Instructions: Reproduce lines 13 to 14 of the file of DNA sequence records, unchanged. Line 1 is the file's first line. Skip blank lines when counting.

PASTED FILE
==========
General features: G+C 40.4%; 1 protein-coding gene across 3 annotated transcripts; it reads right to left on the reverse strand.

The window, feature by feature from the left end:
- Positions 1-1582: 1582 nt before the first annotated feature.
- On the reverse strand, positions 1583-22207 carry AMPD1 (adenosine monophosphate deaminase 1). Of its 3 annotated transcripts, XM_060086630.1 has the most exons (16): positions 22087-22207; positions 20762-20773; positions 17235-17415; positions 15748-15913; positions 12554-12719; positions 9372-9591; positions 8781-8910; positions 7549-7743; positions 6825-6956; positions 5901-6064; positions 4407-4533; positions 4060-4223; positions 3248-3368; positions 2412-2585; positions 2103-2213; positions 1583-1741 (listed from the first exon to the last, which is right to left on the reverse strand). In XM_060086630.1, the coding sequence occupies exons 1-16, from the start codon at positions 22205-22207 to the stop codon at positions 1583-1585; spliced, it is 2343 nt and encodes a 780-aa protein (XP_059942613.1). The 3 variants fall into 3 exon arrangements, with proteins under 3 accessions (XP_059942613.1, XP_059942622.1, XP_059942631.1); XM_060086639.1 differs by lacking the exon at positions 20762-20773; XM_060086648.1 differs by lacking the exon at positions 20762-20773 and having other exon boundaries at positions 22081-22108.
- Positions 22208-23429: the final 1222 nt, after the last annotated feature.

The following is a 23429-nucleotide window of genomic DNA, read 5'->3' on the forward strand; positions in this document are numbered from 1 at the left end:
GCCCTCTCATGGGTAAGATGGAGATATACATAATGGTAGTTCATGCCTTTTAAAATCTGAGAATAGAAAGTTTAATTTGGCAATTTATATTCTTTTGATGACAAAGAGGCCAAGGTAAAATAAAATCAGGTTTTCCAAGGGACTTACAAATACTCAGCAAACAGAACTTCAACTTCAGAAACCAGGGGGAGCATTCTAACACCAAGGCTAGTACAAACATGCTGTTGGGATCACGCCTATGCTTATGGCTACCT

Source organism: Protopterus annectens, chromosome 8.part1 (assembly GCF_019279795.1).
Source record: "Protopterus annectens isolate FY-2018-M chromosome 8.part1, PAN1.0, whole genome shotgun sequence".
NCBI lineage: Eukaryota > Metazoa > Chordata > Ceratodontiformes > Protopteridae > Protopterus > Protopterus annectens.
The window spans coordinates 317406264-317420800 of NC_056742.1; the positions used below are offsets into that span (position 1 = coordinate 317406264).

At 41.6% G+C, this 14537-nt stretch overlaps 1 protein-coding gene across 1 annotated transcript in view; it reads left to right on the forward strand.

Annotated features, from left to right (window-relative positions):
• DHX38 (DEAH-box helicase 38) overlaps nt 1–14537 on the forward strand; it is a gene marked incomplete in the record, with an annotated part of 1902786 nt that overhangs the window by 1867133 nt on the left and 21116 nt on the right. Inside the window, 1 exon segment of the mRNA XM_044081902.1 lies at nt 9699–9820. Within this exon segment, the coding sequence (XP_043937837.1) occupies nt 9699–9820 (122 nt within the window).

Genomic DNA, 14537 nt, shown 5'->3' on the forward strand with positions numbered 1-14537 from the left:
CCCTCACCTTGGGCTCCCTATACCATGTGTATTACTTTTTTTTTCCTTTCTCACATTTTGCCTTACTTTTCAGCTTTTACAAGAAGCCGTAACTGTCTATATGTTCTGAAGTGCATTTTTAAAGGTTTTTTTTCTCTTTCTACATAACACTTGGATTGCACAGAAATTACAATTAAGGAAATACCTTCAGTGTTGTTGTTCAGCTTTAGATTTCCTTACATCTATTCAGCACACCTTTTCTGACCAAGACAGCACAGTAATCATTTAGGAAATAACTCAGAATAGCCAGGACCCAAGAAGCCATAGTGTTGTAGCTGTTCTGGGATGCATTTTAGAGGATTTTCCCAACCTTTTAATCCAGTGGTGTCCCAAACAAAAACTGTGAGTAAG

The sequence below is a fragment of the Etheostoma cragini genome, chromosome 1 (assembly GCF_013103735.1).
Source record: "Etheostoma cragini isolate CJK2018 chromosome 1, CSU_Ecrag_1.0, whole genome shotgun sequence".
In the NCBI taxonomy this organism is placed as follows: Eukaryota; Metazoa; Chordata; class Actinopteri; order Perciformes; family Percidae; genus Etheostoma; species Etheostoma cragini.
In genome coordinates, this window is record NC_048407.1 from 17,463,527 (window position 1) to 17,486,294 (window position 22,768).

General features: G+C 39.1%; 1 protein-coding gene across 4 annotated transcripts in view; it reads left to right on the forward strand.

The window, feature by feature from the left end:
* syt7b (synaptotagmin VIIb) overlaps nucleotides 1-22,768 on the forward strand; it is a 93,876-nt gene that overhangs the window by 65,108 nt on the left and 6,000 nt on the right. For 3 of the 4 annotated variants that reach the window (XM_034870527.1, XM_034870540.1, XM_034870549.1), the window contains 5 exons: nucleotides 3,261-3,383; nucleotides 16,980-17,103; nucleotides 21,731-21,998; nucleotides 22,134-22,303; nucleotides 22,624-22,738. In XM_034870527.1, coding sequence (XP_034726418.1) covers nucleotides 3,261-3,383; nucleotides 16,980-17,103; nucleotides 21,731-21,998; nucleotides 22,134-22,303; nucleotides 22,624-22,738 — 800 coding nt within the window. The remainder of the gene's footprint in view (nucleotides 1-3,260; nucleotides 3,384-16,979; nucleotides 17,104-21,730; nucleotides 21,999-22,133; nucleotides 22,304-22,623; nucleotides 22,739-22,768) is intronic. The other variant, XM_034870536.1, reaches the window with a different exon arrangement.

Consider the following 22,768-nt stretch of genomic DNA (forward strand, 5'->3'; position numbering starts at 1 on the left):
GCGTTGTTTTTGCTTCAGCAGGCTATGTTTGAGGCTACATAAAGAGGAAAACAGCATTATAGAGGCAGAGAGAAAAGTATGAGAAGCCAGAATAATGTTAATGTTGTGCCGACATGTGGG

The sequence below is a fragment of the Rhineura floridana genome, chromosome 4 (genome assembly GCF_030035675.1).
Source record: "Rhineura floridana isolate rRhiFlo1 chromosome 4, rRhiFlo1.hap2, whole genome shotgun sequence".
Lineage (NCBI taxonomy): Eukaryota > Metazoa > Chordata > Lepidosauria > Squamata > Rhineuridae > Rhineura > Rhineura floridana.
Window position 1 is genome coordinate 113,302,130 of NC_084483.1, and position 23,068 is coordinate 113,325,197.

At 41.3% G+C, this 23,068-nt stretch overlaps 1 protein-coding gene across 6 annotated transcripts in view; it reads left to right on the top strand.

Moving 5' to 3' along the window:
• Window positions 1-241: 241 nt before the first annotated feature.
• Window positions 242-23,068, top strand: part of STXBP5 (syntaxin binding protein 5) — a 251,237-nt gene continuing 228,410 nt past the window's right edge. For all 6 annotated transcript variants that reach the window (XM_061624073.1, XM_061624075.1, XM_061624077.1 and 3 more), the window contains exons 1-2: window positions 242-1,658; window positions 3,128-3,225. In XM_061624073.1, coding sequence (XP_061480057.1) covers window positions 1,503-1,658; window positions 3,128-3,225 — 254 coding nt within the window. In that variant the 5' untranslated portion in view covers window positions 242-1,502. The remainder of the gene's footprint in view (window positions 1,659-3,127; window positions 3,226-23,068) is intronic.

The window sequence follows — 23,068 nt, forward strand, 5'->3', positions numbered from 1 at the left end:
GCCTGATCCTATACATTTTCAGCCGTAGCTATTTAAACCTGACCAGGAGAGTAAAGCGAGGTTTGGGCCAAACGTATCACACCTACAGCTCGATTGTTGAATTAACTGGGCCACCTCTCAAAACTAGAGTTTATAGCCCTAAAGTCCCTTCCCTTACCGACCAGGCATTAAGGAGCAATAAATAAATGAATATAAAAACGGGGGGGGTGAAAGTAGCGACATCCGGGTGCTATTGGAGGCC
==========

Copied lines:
Annotated features, from left to right (window-relative positions):
• DHX38 (DEAH-box helicase 38) overlaps nt 1–14537 on the forward strand; it is a gene marked incomplete in the record, with an annotated part of 1902786 nt that overhangs the window by 1867133 nt on the left and 21116 nt on the right. Inside the window, 1 exon segment of the mRNA XM_044081902.1 lies at nt 9699–9820. Within this exon segment, the coding sequence (XP_043937837.1) occupies nt 9699–9820 (122 nt within the window).